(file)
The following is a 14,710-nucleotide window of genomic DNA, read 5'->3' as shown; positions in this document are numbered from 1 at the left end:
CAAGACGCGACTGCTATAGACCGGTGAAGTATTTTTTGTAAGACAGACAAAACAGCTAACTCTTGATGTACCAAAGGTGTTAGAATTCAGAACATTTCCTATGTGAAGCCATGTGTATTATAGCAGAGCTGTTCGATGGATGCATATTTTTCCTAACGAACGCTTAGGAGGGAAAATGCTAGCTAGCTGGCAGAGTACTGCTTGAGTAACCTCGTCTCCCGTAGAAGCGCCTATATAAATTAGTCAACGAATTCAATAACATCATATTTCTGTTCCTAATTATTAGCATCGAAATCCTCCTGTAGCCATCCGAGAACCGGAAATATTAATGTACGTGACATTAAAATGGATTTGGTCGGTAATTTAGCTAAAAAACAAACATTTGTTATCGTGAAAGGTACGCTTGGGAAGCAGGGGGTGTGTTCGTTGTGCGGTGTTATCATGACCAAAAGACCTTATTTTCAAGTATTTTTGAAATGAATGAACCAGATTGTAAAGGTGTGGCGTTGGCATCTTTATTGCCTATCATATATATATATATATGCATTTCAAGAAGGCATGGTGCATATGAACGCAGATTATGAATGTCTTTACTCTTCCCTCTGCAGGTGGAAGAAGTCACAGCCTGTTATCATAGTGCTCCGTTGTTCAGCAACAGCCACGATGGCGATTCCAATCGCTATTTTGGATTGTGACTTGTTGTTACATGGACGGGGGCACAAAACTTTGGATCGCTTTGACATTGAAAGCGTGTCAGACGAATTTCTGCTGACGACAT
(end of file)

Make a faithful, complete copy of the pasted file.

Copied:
The following is a 14,710-nucleotide window of genomic DNA, read 5'->3' as shown; positions in this document are numbered from 1 at the left end:
CAAGACGCGACTGCTATAGACCGGTGAAGTATTTTTTGTAAGACAGACAAAACAGCTAACTCTTGATGTACCAAAGGTGTTAGAATTCAGAACATTTCCTATGTGAAGCCATGTGTATTATAGCAGAGCTGTTCGATGGATGCATATTTTTCCTAACGAACGCTTAGGAGGGAAAATGCTAGCTAGCTGGCAGAGTACTGCTTGAGTAACCTCGTCTCCCGTAGAAGCGCCTATATAAATTAGTCAACGAATTCAATAACATCATATTTCTGTTCCTAATTATTAGCATCGAAATCCTCCTGTAGCCATCCGAGAACCGGAAATATTAATGTACGTGACATTAAAATGGATTTGGTCGGTAATTTAGCTAAAAAACAAACATTTGTTATCGTGAAAGGTACGCTTGGGAAGCAGGGGGTGTGTTCGTTGTGCGGTGTTATCATGACCAAAAGACCTTATTTTCAAGTATTTTTGAAATGAATGAACCAGATTGTAAAGGTGTGGCGTTGGCATCTTTATTGCCTATCATATATATATATATATGCATTTCAAGAAGGCATGGTGCATATGAACGCAGATTATGAATGTCTTTACTCTTCCCTCTGCAGGTGGAAGAAGTCACAGCCTGTTATCATAGTGCTCCGTTGTTCAGCAACAGCCACGATGGCGATTCCAATCGCTATTTTGGATTGTGACTTGTTGTTACATGGACGGGGGCACAAAACTTTGGATCGCTTTGACATTGAAAGCGTGTCAGACGAATTTCTGCTGACGACAT